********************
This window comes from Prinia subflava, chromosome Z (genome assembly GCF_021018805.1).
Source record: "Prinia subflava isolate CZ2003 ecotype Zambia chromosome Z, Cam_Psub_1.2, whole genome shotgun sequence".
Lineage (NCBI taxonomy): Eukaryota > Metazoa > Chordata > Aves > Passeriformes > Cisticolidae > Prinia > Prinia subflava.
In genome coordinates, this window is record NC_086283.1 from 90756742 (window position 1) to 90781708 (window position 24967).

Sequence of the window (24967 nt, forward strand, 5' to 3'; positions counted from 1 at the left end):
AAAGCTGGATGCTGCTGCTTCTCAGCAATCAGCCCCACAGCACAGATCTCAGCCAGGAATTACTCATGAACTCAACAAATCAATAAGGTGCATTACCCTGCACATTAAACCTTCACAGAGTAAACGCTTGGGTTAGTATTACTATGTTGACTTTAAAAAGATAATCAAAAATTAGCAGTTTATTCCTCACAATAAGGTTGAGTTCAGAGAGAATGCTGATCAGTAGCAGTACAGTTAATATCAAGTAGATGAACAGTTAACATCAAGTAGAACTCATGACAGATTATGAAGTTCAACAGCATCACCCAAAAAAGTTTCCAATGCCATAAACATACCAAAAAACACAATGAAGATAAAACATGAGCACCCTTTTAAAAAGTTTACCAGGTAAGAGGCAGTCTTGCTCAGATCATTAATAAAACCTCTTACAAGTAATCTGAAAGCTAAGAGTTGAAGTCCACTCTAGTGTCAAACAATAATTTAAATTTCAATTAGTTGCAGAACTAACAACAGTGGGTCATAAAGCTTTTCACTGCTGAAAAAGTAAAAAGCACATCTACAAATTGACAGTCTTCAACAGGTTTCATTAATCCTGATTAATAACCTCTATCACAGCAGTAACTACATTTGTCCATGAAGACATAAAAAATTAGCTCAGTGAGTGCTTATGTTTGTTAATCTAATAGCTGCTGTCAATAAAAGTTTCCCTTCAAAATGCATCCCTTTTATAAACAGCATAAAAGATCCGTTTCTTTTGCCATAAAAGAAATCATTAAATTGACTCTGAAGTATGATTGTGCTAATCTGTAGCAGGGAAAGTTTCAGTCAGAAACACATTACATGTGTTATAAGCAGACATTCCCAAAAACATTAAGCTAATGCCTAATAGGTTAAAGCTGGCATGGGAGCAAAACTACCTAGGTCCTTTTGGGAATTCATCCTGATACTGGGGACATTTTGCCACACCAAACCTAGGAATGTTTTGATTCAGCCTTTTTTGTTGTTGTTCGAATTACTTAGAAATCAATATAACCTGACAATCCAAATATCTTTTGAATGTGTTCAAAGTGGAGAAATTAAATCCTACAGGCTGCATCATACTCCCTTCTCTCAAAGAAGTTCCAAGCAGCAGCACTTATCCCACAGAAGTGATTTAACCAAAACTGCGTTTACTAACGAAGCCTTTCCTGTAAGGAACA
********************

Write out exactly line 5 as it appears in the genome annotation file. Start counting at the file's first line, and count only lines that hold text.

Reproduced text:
Sequence of the window (24967 nt, forward strand, 5' to 3'; positions counted from 1 at the left end):